Money is the mother's milk of any startup. Access to capital often determines whether a fledgling enterprise succeeds or dies in infancy. There are several common types of business financing options available to young companies.
Angel Investors and Venture Capital
Angel investors are an excellent source of early-stage financing. They are often willing to tread where there is too much risk for banks and not enough profit potential for venture capitalists. Angels will invest for a longer time-horizon than will other investors — up to five years or more. They may also invest smaller amounts — $1 million or less.
Venture capitalists, by contrast, have stringent investment criteria and generally specialize in specific high-growth industries. Because they want a way to cash out in three to five years, venture capitalists usually shy away from very new businesses, and rarely invest less than $5 million at a time. Accepting a venture capital investment also represents the potential loss of independence for owners, because venture capitalists often take an active role on the company's board and may push a specific strategic agenda.
Commercial loans are attractive because they don't require entrepreneurs to turn over equity or company control. But servicing debt can drain a young company with limited cash flow. New companies may not even have access to bank loans if they have no operating history and no collateral to secure the loan.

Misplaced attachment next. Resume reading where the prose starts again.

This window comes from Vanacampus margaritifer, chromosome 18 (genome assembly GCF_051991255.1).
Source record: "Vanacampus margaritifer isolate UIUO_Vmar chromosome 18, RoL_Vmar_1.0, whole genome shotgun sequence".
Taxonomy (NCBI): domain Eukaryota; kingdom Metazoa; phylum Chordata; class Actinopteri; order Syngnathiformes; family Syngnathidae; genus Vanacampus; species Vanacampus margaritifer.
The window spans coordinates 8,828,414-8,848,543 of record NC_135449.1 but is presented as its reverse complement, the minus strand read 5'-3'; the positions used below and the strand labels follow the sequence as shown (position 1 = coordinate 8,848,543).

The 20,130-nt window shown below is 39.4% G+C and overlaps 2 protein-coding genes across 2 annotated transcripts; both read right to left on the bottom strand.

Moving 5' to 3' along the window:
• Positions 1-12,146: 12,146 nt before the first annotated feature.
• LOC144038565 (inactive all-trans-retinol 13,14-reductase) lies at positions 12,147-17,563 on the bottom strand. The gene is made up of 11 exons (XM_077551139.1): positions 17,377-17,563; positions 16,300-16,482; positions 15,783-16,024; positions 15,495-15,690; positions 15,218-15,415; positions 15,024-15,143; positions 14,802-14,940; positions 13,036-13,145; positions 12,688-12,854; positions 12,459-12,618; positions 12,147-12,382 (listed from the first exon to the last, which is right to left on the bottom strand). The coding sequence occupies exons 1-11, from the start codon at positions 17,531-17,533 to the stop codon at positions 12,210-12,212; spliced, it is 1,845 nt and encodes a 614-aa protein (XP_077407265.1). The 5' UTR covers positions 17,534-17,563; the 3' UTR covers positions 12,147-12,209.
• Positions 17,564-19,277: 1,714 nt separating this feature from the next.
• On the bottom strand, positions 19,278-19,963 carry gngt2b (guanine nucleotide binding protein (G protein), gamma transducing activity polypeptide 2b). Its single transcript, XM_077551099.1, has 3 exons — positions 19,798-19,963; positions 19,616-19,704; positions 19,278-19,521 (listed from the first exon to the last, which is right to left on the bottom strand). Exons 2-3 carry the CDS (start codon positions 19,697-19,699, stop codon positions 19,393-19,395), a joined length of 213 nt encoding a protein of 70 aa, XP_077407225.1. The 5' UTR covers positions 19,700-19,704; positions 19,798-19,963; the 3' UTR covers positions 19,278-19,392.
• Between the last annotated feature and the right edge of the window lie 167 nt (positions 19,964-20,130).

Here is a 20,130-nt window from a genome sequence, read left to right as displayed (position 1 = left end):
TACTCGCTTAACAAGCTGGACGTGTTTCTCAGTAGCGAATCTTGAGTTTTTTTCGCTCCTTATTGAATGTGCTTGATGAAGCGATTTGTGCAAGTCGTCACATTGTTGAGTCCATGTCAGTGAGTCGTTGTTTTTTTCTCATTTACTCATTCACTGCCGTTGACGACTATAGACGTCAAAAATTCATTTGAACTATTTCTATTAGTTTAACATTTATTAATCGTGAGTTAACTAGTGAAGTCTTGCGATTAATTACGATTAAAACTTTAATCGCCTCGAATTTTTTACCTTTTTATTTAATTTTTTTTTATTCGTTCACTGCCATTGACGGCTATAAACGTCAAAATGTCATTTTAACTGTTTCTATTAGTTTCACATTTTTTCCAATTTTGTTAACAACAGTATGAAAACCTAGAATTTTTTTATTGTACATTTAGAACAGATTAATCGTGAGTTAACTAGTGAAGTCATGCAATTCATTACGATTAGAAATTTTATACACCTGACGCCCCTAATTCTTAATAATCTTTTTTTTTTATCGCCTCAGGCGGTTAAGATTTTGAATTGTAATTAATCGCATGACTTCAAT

Businesses seeking $100,000 or less, however, can often find unsecured loans available through a simple application process focusing on the owner's personal credit history. Business owners with personal assets can also obtain secured loans against those assets.
Small Business Administration
SBA loan guarantees can mean the difference between getting a bank loan and being entirely shut out. The federal agency loans no money directly. Instead, it guarantees 75 percent of individual loans made by private lenders, up to $750,000. But a business must first show that it cannot obtain conventional financing at reasonable terms. Business owners must personally guarantee SBA loans and must also show cash flows sufficient to repay the loan. Most commercial banks offer information about SBA loans.
Home Equity Loans
Home equity loans are a cost-effective alternative to other types of loans because they offer some of the best interest rates available. But you may not want to risk your family home to launch your business venture. Before going this route, you should carefully consider the risks involved.
Cash advances from credit cards are an easy and quick way to gain access to cash. But as a long-term financing method, they can be expensive — credit card interest rates typically run much more than the one to three percent "over prime" you would likely pay on a bank loan. If you use credit cards, shop for the best interest rate. Introductory "teaser" rates often give you a bargain for up to six months. If you have the time and energy, you can roll over your debt to a new card every six months, taking advantage of a new teaser rate every time.
Equipment lease financing is an option for many cash-starved businesses. Equipment leases give you access to many types of equipment — computers, copiers, fax machines, cars, and trucks — without tying up your cash or credit lines. Although it doesn't bring in cash, leasing reduces the amount of cash you otherwise have to raise. Leasing generally proves more costly than buying in the long run, but if initial cash flow is an issue for your company, it's definitely something to consider.
Proving the financial health of your company — or of your business plan — requires an understanding of your business cash flow. Our plain-English guide to cash flow management tools explains which numbers you'll need to watch, and it also recommends programs that can help you analyze those numbers.